Filed under: Uncategorized | Tags: bicycling, bike lanes, biking, Complete Streets, cycling infrastructure, NACTO, transportation, urban cycling
Filed under: Uncategorized | Tags: bicycling, East Bay, EBBC, Oakland, sharrows, urban cycling
Not exactly what I had in mind when I coined the term some years ago, but pretty cool. These look essentially like a green stripe bike lane painted right down the middle of the travel lane. via East BAy Bicycle Coalition:
EBBC compromised with the city of Oakland to allow supersharrows on 40th St. in return for real bike lanes on West MacArthur Boulevard, which are being studied. The compromise was made necessary by neighborhood concerns about narrowing newly planted medians to make room for bike lanes and AC Transit concerns about bus service impacts if a traffic lane was removed for bikes. EBBC prefers bike lanes over supersharrows for any street with significant traffic or higher speeds, but we first want to hear what you think. Thanks for providing feedback.
Filed under: Uncategorized | Tags: bicycling, bike routes, Boulder, Coal Creek Trail, cycling, Erie, Lafayette, Rock Creek Trail
Really fun hardpack paths.
Last month, the last major segment of the Coal Creek/Rock Creek Regional Trail was completed, bringing together a 27-mile trail network that now extends from Erie to Eldorado Springs, south of Boulder.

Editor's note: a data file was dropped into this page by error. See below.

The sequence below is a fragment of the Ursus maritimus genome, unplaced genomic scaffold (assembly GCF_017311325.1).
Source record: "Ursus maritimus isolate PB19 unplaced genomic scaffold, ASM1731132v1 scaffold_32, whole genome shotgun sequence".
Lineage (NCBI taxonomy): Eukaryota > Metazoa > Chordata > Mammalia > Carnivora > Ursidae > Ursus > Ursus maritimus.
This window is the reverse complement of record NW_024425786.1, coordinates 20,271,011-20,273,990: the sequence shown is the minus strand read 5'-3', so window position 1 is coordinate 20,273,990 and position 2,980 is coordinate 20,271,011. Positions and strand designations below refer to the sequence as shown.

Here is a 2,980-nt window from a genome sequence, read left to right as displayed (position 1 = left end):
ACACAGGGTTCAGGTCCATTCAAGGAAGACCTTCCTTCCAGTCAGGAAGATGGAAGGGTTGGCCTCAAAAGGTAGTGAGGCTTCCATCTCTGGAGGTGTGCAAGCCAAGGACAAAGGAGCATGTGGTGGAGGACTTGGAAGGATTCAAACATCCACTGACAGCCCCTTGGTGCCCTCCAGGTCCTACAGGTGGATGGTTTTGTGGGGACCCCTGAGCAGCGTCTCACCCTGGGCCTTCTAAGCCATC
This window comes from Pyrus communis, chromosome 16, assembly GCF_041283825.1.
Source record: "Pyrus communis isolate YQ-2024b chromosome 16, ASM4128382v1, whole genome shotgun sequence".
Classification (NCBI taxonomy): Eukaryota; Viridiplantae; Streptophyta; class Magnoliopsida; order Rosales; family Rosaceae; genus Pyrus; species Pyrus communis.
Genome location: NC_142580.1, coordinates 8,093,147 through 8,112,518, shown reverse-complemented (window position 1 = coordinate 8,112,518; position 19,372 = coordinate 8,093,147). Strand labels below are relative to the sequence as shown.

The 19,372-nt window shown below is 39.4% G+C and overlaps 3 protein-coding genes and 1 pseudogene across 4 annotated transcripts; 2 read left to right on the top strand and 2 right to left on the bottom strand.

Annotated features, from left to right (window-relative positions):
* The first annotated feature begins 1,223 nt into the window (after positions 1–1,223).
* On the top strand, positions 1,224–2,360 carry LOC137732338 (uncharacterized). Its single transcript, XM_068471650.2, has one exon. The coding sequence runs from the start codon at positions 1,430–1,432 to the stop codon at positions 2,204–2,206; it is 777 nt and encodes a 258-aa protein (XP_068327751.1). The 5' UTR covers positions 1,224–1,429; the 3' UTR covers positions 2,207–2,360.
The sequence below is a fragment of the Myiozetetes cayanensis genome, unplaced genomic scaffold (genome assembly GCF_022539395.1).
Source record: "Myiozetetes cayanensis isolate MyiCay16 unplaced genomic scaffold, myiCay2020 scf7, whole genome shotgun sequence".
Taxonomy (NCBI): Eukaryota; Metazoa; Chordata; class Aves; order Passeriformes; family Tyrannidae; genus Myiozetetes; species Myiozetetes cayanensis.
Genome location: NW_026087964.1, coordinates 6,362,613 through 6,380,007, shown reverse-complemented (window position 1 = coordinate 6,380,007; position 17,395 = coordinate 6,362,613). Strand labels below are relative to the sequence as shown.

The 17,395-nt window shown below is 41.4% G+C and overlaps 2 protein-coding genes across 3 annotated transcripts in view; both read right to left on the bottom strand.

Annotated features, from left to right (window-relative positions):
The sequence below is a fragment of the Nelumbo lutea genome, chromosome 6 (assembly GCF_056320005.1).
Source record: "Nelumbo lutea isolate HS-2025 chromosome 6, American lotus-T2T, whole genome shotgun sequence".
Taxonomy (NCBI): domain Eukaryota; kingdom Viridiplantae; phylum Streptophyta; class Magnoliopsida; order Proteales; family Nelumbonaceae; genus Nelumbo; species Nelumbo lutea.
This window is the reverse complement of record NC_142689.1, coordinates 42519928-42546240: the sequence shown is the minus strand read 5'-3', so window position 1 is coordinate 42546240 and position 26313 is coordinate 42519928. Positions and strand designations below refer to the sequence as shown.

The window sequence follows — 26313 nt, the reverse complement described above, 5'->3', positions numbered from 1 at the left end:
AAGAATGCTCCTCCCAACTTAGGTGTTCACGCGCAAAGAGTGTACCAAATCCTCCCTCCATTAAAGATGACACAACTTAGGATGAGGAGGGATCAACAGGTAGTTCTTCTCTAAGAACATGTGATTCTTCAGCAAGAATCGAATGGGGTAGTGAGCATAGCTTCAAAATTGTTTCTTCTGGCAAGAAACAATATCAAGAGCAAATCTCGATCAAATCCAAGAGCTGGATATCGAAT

Filed under: Uncategorized | Tags: bicycle crash, bicycling, Coors Classic, cycling, Dale Stetina, Left Hand Canyon, Red Zinger
According to multiple sources — including Boulder newspaper Daily Camera, local Colorado cycling website 303Cycling, and veteran American racer Steve Tilford — Stetina, 57, sustained life-threatening injuries when he fell from his bike while trying to avoid colliding with a car in Lefthand Canyon, a well-traveled road for riding among the Boulder cycling community.
According to the Daily Camera report, troopers who responded to the scene said that a 1999 Jeep SUV was headed westbound on Lefthand Canyon when the driver, identified as an adult male, pulled across the centerline and onto a shoulder on the opposite side of the road.
The driver then attempted to pull back into the westbound lane just as a group of cyclists headed eastbound on the roadway came around a slight bend. All of the cyclists were able to avoid the vehicle, but one rider lost control in the process of maneuvering, causing him to fall from his bike, a Colorado State Patrol spokesperson told Daily Camera.
Though Stetina was wearing a helmet, Tilford posted to his website Saturday night that he’d received an email from a friend of Stetina’s, describing his injuries as “very serious.”
“Dale did not hit the car, but hit the pavement, landing face first, suffering significant facial and ocular damage, and loss of responsiveness,” the email message read. “EMTs were on the scene rapidly, he received good care. He was flown to Boulder Community Hospital in a Flight for Life helicopter. He is there now in ICU. The CatScan diagnosis revealed brain stem injuries. The neurosurgeon describes the injuries as very serious. Dale is in tough shape. The future of Dale’s recovery is not known at this time, the doctors have offered no predictions. His vital signs are stable given the trauma he encountered. We are all hopeful.”